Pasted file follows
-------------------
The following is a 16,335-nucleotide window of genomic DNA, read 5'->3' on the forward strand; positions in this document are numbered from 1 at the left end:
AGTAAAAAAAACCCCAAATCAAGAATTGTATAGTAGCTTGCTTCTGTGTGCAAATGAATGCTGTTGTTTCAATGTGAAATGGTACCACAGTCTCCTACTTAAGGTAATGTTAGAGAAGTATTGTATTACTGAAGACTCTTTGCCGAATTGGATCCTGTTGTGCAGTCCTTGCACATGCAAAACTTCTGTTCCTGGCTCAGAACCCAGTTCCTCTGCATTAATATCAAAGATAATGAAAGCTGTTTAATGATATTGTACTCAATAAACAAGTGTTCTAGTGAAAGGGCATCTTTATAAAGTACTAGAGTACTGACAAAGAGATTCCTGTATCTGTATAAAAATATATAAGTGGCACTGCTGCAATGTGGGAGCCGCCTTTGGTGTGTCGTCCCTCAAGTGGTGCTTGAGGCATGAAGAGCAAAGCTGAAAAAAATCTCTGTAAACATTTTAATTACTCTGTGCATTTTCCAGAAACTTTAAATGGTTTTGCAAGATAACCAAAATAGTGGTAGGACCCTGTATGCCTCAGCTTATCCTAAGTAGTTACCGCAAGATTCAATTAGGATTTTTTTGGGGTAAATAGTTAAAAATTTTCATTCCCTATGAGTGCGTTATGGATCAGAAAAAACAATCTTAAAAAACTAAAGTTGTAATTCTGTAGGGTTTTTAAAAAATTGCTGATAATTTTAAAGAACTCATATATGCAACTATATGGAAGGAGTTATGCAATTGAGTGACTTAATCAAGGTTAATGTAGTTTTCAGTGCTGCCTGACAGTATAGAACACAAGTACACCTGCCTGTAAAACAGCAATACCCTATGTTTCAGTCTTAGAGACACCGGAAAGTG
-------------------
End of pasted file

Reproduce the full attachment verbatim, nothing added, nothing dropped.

The following is a 16,335-nucleotide window of genomic DNA, read 5'->3' on the forward strand; positions in this document are numbered from 1 at the left end:
AGTAAAAAAAACCCCAAATCAAGAATTGTATAGTAGCTTGCTTCTGTGTGCAAATGAATGCTGTTGTTTCAATGTGAAATGGTACCACAGTCTCCTACTTAAGGTAATGTTAGAGAAGTATTGTATTACTGAAGACTCTTTGCCGAATTGGATCCTGTTGTGCAGTCCTTGCACATGCAAAACTTCTGTTCCTGGCTCAGAACCCAGTTCCTCTGCATTAATATCAAAGATAATGAAAGCTGTTTAATGATATTGTACTCAATAAACAAGTGTTCTAGTGAAAGGGCATCTTTATAAAGTACTAGAGTACTGACAAAGAGATTCCTGTATCTGTATAAAAATATATAAGTGGCACTGCTGCAATGTGGGAGCCGCCTTTGGTGTGTCGTCCCTCAAGTGGTGCTTGAGGCATGAAGAGCAAAGCTGAAAAAAATCTCTGTAAACATTTTAATTACTCTGTGCATTTTCCAGAAACTTTAAATGGTTTTGCAAGATAACCAAAATAGTGGTAGGACCCTGTATGCCTCAGCTTATCCTAAGTAGTTACCGCAAGATTCAATTAGGATTTTTTTGGGGTAAATAGTTAAAAATTTTCATTCCCTATGAGTGCGTTATGGATCAGAAAAAACAATCTTAAAAAACTAAAGTTGTAATTCTGTAGGGTTTTTAAAAAATTGCTGATAATTTTAAAGAACTCATATATGCAACTATATGGAAGGAGTTATGCAATTGAGTGACTTAATCAAGGTTAATGTAGTTTTCAGTGCTGCCTGACAGTATAGAACACAAGTACACCTGCCTGTAAAACAGCAATACCCTATGTTTCAGTCTTAGAGACACCGGAAAGTG